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I'm a newbie so excuse the potential dumb questions. At what point does it become too windy to practice and just not be able to learn much? At what point do you not shoot because of the wind?
 

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Only if the wind starts to roll you around the parking lot. If you can stand on the pad you can practice. Get the experience you WILL need to win.
 

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I live on the Prairie. I can hardly remember a Trap shoot without at least a light breeze.
I think it would be described as a howling wind, with dust in your eyes before we quit.
We do pack it in, and watch from the clubhouse, during a thunderstorm.
 

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If you’re a newbie and learning the sport I would say 15 mph maybe 20 max. This is if you are new and learning normal sight picture, trying to get consistent, and learn the game. Once you are getting better and trying to compete, wind is your friend because if you can shoot in it and your competition can’t... well that’s where you’ll stand out.

It’s like any sport though, if you are starting out, you want to get consistent and get the basics down well and that’s better with easier conditions. Once you can smash them pretty well on nice days, it’s time to head to the club on windy days and start increasing your skills. The fact is, you MUST be able to shoot in wind if you can’t you won’t be personally satisfied even if you only shoot for fun. Windy day shooting does really force you to watch the target and fine tune that ability.
 

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You need to know how the wind effects the targets. Example; one year at the Grand there was a strong west wind. I knew before I walked to the line since the traps face north, that the left target would go high into the strong west wind.
Therefore, the right target would take a nose dive. Knowing this, I shot higher on the left target and lower on the right target.
 

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Shooting in the wind should not end up being a big deal or a oh no I'm going to shoot a bad score moment. Practice in windy conditions as let's say you have to go out and shoot a league score and all you are thinking about is the wind rather than focusing on the basics and the targets. Wind at your back...targets getting pushed down.... wind in your face.....targets are getting pushed up. Those 2 basics are a good place to start.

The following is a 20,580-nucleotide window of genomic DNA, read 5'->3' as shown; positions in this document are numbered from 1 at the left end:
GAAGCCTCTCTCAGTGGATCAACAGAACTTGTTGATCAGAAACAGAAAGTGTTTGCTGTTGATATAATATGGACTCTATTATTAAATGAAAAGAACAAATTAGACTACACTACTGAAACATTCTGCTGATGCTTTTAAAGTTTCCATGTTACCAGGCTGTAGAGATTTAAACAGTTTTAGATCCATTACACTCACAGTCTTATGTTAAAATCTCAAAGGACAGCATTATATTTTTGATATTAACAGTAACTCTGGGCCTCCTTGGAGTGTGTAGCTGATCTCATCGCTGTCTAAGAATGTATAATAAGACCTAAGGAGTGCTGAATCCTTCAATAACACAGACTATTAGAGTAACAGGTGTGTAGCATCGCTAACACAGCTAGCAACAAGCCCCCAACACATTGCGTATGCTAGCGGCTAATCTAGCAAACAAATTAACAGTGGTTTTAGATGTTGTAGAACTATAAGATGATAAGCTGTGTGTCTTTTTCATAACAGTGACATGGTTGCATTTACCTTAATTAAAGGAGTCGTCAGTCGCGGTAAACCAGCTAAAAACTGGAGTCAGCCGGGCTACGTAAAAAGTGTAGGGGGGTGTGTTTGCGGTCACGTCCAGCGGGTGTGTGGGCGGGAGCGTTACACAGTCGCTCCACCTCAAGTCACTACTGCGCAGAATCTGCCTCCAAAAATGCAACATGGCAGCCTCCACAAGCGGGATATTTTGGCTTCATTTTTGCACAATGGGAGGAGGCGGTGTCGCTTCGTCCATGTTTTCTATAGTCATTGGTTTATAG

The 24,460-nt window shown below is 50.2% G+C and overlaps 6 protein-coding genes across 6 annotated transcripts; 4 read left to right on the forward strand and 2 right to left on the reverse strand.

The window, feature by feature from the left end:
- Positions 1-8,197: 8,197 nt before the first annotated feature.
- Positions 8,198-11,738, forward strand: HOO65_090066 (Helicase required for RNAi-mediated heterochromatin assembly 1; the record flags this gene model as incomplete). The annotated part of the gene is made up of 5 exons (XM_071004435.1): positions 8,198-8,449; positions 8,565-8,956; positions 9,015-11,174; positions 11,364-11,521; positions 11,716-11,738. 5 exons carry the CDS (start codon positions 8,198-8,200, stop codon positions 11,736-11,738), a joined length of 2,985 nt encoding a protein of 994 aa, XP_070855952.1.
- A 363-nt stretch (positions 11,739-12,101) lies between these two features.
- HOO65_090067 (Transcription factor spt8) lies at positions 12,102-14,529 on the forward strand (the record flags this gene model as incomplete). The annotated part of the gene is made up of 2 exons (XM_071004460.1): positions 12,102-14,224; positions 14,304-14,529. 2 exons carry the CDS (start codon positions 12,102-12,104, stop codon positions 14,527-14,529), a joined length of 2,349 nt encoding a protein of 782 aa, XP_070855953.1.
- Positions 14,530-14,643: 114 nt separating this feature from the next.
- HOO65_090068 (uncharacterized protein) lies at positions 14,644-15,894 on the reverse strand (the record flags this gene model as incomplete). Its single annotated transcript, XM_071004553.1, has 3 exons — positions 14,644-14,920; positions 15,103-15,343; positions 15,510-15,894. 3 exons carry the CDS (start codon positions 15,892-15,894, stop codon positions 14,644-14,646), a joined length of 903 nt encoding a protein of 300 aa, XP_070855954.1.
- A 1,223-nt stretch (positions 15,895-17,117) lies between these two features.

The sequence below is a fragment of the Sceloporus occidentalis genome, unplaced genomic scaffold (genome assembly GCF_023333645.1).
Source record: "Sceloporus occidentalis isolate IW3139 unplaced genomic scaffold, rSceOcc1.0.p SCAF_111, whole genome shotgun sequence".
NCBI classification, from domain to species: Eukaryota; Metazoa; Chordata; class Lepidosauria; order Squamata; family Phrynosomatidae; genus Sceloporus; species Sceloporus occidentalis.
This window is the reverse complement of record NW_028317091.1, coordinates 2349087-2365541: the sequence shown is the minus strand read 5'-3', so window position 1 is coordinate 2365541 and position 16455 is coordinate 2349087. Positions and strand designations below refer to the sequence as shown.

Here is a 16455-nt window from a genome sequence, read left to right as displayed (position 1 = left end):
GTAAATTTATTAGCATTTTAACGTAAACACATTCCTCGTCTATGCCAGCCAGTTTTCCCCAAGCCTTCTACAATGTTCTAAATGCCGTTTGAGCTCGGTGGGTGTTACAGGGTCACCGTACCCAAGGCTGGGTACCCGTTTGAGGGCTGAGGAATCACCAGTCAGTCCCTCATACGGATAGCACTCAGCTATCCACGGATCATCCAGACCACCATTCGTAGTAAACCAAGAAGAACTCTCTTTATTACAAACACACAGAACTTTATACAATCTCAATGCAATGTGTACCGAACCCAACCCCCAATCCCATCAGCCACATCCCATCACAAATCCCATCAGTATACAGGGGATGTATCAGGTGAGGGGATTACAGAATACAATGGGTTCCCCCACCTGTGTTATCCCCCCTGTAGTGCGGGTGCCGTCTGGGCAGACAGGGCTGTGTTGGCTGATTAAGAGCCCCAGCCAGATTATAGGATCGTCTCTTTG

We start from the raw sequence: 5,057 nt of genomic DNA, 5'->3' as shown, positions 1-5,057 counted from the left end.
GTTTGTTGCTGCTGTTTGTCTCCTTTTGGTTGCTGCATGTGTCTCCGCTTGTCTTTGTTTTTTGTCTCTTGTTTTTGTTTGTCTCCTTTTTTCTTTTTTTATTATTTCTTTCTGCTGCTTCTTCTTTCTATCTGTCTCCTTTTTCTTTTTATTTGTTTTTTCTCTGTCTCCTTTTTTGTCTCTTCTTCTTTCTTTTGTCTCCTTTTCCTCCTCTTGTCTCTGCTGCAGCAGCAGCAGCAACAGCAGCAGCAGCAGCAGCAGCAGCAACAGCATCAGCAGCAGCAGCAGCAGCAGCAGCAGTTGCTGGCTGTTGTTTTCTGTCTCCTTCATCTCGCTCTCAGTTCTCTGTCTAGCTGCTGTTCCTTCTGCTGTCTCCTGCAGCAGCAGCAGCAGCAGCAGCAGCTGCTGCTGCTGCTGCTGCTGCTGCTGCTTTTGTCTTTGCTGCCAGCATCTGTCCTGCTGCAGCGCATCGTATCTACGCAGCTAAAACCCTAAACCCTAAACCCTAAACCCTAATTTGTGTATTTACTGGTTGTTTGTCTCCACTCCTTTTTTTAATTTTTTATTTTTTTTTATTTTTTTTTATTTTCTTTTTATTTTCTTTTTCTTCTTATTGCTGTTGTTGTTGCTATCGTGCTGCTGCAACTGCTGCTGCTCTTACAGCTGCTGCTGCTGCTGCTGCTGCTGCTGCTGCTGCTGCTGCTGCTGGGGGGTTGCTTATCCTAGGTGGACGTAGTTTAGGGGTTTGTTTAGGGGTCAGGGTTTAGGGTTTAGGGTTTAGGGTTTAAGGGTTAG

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Shooting in wind is just part of the game. It will do you good to shoot in every condition you can. I’ve shot in wind so bad that it literally pushes you around and you have to widen your stance to stay on the post. El Reno OK and Las Vegas NV just time name a couple places. There’s always someone that will still post an unbelievable score in the wind. It might as well be you. So practice away and good luck!
 

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If the targets are being set properly, a tail wind (wind from your back) is the easiest. That leaves the other 359 degrees to worry about. If it's a steady wind you can try adjusting your hold point. If it's gusting you'll need to go into your "instinct shooting mode", or head for the clubhouse. :1augen68:

I just remembered, I shot at Amarillo at the state shoot once and that day it was a steady 55 mph tailwind. I don't remember it being easy, but I sure was glad it wasn't a headwind. Use the "Weather Underground" site for your shooting location and you will be able to get a leg up on your strategy for the day.